The continuing success of the
Campbell’s contribution to the subject of myth did not limit itself to the understanding of the dynamics of the hero’s quest, but extended itself also to the study of the mythological content of all religions. In his book “the Power of Myth” he writes eloquently:
"Read myths. They teach you that you can turn inward, and you begin to get the message of the symbols. Read other people's myths, not only those of your own religion, because you tend to interpret your own religion in terms of facts - but if you read the other ones, you begin to get the message. Myth helps you to put your mind in touch with this experience of being alive. Myth tells you what the experience is."
Another interesting thinker within the field of mythology and storytelling was Bruno Bettelheim (1903-1990). Bettelheim was a child psychiatrist that was particularly interested in the role of fairytales in child development. In his book “The uses of Enchantment” he explores the role that classical fairy tales can have in the making of a young person’s psyche, helping to develop positive ego traits such as strength of character and courage. Bettleheim believed that children learnt even from some of the darker fairytales. He observed that the characters of the tales often seem to travel through a period of isolation, that the eventually overcome, where the characters engage in a hero’s quest similar to those described by Campbell. Bettelheim thought that children’s moral education could be achieved effectively through the language of fairytales and myth, as the mythical language was meaningful to them. He believed fairy tales to be expressions of our cultural heritage. As a child psychologist, he insisted that a child's preference for a certain fairy tale is a result of what the tale evokes in his conscious and unconscious mind in terms of his needs of the moment. That stories could be use as both diagnostic and healing tools. Bettelheim was a Freudian and, as such, he viewed fairytales and child development through a Freudian lens. This might not appeal to all, but the road is open for further contributions to the psychological analysis of the fairytales and the healing potential within them.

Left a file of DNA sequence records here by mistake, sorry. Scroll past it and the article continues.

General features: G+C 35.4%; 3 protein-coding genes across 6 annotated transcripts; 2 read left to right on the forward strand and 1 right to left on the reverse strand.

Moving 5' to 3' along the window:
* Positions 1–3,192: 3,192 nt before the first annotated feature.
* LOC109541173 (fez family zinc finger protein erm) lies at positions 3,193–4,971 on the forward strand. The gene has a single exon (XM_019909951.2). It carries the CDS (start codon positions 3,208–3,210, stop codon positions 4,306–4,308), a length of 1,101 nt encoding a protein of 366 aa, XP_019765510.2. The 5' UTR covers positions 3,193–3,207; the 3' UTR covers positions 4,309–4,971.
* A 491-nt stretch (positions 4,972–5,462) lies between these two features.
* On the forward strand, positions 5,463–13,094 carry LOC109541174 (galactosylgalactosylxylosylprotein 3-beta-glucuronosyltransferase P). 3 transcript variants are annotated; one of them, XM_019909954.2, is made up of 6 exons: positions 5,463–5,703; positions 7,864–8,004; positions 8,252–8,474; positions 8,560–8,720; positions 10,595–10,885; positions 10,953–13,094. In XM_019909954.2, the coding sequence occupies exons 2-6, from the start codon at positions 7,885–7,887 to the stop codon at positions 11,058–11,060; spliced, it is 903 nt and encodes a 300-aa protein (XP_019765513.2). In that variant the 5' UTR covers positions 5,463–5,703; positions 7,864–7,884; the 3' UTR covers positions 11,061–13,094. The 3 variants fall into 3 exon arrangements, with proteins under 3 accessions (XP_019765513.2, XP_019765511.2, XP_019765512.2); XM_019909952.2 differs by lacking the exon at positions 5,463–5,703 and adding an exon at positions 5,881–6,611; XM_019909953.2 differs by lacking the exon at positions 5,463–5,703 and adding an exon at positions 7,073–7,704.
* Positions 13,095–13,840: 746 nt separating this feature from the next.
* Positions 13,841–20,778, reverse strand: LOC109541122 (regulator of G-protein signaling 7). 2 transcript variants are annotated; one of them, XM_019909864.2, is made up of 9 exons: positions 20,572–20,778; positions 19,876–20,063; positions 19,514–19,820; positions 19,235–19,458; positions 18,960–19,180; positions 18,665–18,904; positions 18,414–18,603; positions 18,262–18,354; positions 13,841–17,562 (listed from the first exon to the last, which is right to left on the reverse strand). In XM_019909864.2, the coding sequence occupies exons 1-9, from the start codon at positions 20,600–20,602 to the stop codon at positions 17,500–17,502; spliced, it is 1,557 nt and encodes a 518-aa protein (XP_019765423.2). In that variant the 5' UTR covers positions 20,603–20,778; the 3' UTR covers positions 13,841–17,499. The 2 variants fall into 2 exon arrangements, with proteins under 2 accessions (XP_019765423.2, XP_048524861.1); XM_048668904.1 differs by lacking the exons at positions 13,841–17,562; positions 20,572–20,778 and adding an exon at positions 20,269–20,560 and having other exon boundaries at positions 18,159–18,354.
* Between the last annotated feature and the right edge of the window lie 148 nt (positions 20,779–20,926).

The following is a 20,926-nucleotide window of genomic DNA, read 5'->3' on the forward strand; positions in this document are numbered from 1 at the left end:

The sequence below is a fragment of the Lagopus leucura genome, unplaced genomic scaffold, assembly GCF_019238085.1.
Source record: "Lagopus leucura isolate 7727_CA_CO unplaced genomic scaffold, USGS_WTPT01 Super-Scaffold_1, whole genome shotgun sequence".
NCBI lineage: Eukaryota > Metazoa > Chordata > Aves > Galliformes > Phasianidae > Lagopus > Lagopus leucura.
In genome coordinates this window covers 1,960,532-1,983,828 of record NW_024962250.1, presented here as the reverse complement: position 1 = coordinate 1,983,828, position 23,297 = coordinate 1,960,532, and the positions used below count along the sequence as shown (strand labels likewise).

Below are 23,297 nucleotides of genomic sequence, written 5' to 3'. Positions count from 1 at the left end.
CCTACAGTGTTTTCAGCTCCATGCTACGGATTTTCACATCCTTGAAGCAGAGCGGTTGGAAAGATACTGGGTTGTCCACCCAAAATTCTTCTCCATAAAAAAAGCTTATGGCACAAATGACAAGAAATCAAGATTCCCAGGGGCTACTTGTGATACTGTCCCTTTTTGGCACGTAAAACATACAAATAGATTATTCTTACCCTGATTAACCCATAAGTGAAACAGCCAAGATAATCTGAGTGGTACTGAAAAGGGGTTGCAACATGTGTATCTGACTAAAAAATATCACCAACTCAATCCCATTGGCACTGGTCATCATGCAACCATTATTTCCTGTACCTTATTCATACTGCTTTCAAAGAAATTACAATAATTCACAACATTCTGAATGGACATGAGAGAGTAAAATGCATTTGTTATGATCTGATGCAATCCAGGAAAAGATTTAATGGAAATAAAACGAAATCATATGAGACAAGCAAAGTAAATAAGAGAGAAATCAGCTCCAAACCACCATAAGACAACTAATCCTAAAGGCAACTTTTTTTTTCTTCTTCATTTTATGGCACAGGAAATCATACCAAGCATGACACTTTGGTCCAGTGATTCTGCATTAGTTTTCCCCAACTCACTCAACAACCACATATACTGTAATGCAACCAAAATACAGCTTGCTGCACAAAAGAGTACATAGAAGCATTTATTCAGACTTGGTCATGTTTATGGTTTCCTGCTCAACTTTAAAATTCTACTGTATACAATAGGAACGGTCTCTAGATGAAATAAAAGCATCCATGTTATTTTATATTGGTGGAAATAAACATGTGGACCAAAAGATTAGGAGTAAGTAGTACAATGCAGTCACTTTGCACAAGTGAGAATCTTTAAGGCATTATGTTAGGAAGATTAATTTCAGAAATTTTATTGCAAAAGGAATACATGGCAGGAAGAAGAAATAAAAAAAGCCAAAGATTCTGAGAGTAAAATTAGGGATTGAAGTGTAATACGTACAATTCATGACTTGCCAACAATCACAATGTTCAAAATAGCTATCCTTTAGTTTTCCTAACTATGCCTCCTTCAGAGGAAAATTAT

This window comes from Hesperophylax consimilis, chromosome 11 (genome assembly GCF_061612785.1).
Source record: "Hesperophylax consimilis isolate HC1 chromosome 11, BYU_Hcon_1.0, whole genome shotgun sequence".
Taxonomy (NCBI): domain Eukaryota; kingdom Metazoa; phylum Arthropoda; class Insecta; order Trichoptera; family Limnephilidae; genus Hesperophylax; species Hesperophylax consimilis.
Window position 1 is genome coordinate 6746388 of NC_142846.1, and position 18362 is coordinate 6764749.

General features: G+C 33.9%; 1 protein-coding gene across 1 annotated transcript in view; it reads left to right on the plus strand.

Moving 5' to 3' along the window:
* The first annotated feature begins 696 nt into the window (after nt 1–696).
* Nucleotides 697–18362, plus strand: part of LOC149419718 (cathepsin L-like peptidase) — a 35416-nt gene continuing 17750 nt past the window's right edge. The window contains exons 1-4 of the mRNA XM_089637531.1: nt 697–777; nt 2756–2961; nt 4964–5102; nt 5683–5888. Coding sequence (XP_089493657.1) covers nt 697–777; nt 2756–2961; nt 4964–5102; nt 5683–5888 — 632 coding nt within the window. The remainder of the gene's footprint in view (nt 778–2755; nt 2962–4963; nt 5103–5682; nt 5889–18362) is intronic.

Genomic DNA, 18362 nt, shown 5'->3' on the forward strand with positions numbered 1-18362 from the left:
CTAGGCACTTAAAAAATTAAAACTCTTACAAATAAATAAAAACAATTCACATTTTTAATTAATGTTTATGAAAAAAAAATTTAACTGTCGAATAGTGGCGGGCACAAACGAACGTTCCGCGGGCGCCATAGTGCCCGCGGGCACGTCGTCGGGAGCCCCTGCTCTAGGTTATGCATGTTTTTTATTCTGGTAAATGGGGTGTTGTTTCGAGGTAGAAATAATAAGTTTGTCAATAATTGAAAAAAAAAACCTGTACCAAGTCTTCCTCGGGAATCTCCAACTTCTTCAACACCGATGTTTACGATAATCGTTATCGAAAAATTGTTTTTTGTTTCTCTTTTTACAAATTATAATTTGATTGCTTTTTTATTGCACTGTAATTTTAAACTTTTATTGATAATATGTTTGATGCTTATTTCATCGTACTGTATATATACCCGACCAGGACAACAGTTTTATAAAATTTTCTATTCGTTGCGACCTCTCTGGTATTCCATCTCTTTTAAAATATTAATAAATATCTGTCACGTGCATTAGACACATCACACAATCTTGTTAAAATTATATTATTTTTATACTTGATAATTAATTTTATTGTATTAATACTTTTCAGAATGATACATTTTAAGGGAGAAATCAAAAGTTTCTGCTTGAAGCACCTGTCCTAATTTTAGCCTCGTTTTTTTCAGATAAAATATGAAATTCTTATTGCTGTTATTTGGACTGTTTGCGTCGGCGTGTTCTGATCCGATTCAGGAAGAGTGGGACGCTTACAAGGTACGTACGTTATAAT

There is no denying the power of myth: it is the language of our Soul. Mythological stories remind us that our lives are meaningful and a hero’s journey in their own right. When we get in touch with our inner world in this way, we remember who we really are. We remember that we are spiritual beings moving through the quest called life on the search for the Holy Grail. We give meaning to the human experience and transcend the material world. We reconnect with our sacred essence, with the magical quality of who we truly are. Negative myths may crush us, but positive ones inspire us to do the impossible, to transcend our limitations, to dream and sore. Myth has the power to transform.
Copyright Katie Gallanti. 2003-2011. http://katiespapers.blogspot.com. This article was first published in print as a feature for Vision Magazine, USA.